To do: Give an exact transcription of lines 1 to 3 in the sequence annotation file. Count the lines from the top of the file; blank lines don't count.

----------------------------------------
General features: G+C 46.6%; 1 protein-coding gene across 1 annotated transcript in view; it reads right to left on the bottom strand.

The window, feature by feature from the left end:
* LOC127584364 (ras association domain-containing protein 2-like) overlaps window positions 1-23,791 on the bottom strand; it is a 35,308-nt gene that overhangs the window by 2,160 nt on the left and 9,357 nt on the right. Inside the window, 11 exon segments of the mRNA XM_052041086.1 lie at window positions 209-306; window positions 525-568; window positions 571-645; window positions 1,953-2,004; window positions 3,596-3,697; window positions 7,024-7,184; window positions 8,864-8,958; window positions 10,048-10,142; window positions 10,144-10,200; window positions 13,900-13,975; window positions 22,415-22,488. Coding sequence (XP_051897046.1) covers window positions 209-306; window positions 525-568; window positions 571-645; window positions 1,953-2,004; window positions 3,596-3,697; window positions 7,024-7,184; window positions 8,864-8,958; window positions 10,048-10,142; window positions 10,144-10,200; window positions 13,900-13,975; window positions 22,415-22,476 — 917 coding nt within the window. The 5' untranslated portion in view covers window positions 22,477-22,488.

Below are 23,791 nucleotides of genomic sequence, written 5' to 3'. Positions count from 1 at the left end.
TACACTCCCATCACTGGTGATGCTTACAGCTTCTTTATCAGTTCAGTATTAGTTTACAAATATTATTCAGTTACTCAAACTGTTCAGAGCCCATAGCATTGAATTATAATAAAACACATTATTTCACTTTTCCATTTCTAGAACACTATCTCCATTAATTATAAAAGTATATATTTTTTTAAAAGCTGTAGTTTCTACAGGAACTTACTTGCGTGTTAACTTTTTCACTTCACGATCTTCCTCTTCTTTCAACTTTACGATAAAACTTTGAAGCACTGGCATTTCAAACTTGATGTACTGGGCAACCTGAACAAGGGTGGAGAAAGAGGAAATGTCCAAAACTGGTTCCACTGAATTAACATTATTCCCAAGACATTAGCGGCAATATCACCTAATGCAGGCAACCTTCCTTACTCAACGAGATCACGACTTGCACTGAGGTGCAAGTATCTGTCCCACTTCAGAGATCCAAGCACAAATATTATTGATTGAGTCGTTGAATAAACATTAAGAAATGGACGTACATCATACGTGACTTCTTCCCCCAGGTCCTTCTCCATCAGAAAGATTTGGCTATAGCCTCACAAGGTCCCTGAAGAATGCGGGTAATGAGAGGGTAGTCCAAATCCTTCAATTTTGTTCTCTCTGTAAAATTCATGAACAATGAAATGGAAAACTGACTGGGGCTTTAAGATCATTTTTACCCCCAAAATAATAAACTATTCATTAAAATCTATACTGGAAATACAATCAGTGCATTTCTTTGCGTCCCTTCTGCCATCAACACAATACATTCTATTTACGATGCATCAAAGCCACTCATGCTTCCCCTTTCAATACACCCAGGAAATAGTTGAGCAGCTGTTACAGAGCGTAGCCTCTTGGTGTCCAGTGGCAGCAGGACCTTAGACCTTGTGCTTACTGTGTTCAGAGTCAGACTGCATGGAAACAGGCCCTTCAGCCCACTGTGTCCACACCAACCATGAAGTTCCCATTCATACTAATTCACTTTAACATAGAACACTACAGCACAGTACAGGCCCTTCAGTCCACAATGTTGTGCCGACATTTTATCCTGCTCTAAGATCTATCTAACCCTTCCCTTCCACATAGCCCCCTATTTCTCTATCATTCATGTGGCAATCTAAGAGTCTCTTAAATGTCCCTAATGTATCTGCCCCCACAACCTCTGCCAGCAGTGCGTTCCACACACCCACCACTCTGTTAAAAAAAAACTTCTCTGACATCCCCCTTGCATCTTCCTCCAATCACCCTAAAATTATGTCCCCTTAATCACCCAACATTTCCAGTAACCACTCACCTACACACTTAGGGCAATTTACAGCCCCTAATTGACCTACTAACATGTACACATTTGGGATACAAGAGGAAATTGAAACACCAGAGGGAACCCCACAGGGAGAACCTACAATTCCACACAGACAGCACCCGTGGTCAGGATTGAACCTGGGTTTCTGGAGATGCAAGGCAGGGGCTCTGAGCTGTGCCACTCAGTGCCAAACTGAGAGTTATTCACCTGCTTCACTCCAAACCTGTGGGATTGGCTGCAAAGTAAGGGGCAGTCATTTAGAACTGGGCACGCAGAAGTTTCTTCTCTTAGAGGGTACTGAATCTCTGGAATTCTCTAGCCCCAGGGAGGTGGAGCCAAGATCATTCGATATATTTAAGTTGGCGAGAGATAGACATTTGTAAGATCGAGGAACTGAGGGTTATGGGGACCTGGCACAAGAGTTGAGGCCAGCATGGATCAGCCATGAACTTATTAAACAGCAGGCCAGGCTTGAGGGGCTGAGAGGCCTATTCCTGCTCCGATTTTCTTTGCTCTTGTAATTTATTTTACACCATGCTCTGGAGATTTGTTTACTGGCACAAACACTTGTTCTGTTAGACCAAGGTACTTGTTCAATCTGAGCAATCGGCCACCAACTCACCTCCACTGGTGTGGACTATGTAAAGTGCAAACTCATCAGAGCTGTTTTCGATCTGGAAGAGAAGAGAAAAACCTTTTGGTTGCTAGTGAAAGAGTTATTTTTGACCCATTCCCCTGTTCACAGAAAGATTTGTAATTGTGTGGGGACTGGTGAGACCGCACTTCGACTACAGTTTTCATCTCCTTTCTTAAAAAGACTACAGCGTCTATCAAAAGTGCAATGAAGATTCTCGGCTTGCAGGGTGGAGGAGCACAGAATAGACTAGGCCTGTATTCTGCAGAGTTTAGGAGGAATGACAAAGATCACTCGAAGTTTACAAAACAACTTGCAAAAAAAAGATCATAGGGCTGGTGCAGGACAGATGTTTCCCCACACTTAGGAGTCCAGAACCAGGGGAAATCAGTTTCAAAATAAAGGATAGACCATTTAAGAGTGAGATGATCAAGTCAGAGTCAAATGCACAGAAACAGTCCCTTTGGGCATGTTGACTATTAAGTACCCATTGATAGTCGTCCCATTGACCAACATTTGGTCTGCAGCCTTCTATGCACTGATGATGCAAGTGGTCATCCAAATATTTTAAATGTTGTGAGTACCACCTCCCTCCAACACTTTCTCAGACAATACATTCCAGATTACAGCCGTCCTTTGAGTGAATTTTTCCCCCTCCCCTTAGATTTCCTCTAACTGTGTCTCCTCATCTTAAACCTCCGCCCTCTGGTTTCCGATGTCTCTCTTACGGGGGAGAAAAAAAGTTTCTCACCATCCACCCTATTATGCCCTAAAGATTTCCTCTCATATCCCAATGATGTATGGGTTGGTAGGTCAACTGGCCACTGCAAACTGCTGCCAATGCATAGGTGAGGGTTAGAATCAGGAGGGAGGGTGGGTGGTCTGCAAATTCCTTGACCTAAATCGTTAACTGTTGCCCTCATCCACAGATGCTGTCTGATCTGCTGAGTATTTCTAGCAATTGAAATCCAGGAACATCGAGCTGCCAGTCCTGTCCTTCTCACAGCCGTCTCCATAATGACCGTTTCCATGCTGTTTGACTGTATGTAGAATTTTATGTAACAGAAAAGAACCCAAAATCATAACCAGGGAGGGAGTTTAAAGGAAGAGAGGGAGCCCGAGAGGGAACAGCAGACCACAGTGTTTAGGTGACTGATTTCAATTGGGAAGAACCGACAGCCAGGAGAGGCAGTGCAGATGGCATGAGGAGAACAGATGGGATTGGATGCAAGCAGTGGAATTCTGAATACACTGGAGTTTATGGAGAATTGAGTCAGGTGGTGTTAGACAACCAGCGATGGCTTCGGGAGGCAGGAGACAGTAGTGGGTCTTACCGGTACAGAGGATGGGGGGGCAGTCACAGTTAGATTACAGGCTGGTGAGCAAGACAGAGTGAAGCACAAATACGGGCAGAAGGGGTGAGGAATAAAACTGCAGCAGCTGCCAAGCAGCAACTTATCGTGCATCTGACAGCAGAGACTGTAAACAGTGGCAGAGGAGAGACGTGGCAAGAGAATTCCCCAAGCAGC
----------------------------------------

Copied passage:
General features: G+C 46.6%; 1 protein-coding gene across 1 annotated transcript in view; it reads right to left on the bottom strand.

The window, feature by feature from the left end:
* LOC127584364 (ras association domain-containing protein 2-like) overlaps window positions 1-23,791 on the bottom strand; it is a 35,308-nt gene that overhangs the window by 2,160 nt on the left and 9,357 nt on the right. Inside the window, 11 exon segments of the mRNA XM_052041086.1 lie at window positions 209-306; window positions 525-568; window positions 571-645; window positions 1,953-2,004; window positions 3,596-3,697; window positions 7,024-7,184; window positions 8,864-8,958; window positions 10,048-10,142; window positions 10,144-10,200; window positions 13,900-13,975; window positions 22,415-22,488. Coding sequence (XP_051897046.1) covers window positions 209-306; window positions 525-568; window positions 571-645; window positions 1,953-2,004; window positions 3,596-3,697; window positions 7,024-7,184; window positions 8,864-8,958; window positions 10,048-10,142; window positions 10,144-10,200; window positions 13,900-13,975; window positions 22,415-22,476 — 917 coding nt within the window. The 5' untranslated portion in view covers window positions 22,477-22,488.